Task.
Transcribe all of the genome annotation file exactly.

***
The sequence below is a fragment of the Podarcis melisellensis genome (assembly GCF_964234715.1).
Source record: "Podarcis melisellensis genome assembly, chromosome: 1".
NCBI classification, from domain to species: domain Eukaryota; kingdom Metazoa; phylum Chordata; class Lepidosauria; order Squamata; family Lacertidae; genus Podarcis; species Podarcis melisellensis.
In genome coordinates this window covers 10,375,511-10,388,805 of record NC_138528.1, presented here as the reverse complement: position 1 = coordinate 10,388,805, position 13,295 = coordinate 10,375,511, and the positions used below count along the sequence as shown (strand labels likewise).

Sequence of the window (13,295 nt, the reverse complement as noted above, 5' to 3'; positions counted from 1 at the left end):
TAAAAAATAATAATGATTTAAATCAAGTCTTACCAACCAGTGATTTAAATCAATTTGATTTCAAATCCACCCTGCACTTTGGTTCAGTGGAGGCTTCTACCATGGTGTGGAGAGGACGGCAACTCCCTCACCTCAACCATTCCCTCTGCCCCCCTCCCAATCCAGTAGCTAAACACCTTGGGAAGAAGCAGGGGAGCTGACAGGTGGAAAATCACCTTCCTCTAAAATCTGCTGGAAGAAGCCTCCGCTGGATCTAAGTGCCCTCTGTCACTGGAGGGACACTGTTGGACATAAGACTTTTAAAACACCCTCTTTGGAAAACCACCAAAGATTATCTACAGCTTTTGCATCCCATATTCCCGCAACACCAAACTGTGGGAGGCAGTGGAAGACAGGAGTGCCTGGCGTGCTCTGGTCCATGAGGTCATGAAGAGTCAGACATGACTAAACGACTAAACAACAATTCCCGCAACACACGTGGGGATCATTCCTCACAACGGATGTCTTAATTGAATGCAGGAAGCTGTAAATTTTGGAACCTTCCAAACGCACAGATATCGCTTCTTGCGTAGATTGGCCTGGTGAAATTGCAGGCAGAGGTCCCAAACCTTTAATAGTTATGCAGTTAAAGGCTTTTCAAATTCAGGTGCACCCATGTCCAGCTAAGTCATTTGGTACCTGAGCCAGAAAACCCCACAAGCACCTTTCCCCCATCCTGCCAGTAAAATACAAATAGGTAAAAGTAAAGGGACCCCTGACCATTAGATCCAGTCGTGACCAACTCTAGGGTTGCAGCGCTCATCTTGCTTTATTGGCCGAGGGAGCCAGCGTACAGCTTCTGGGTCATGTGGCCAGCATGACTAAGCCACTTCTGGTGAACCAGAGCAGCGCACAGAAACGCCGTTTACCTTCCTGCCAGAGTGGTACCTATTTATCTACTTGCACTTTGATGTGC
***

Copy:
The sequence below is a fragment of the Podarcis melisellensis genome (assembly GCF_964234715.1).
Source record: "Podarcis melisellensis genome assembly, chromosome: 1".
NCBI classification, from domain to species: domain Eukaryota; kingdom Metazoa; phylum Chordata; class Lepidosauria; order Squamata; family Lacertidae; genus Podarcis; species Podarcis melisellensis.
In genome coordinates this window covers 10,375,511-10,388,805 of record NC_138528.1, presented here as the reverse complement: position 1 = coordinate 10,388,805, position 13,295 = coordinate 10,375,511, and the positions used below count along the sequence as shown (strand labels likewise).

Sequence of the window (13,295 nt, the reverse complement as noted above, 5' to 3'; positions counted from 1 at the left end):
TAAAAAATAATAATGATTTAAATCAAGTCTTACCAACCAGTGATTTAAATCAATTTGATTTCAAATCCACCCTGCACTTTGGTTCAGTGGAGGCTTCTACCATGGTGTGGAGAGGACGGCAACTCCCTCACCTCAACCATTCCCTCTGCCCCCCTCCCAATCCAGTAGCTAAACACCTTGGGAAGAAGCAGGGGAGCTGACAGGTGGAAAATCACCTTCCTCTAAAATCTGCTGGAAGAAGCCTCCGCTGGATCTAAGTGCCCTCTGTCACTGGAGGGACACTGTTGGACATAAGACTTTTAAAACACCCTCTTTGGAAAACCACCAAAGATTATCTACAGCTTTTGCATCCCATATTCCCGCAACACCAAACTGTGGGAGGCAGTGGAAGACAGGAGTGCCTGGCGTGCTCTGGTCCATGAGGTCATGAAGAGTCAGACATGACTAAACGACTAAACAACAATTCCCGCAACACACGTGGGGATCATTCCTCACAACGGATGTCTTAATTGAATGCAGGAAGCTGTAAATTTTGGAACCTTCCAAACGCACAGATATCGCTTCTTGCGTAGATTGGCCTGGTGAAATTGCAGGCAGAGGTCCCAAACCTTTAATAGTTATGCAGTTAAAGGCTTTTCAAATTCAGGTGCACCCATGTCCAGCTAAGTCATTTGGTACCTGAGCCAGAAAACCCCACAAGCACCTTTCCCCCATCCTGCCAGTAAAATACAAATAGGTAAAAGTAAAGGGACCCCTGACCATTAGATCCAGTCGTGACCAACTCTAGGGTTGCAGCGCTCATCTTGCTTTATTGGCCGAGGGAGCCAGCGTACAGCTTCTGGGTCATGTGGCCAGCATGACTAAGCCACTTCTGGTGAACCAGAGCAGCGCACAGAAACGCCGTTTACCTTCCTGCCAGAGTGGTACCTATTTATCTACTTGCACTTTGATGTGC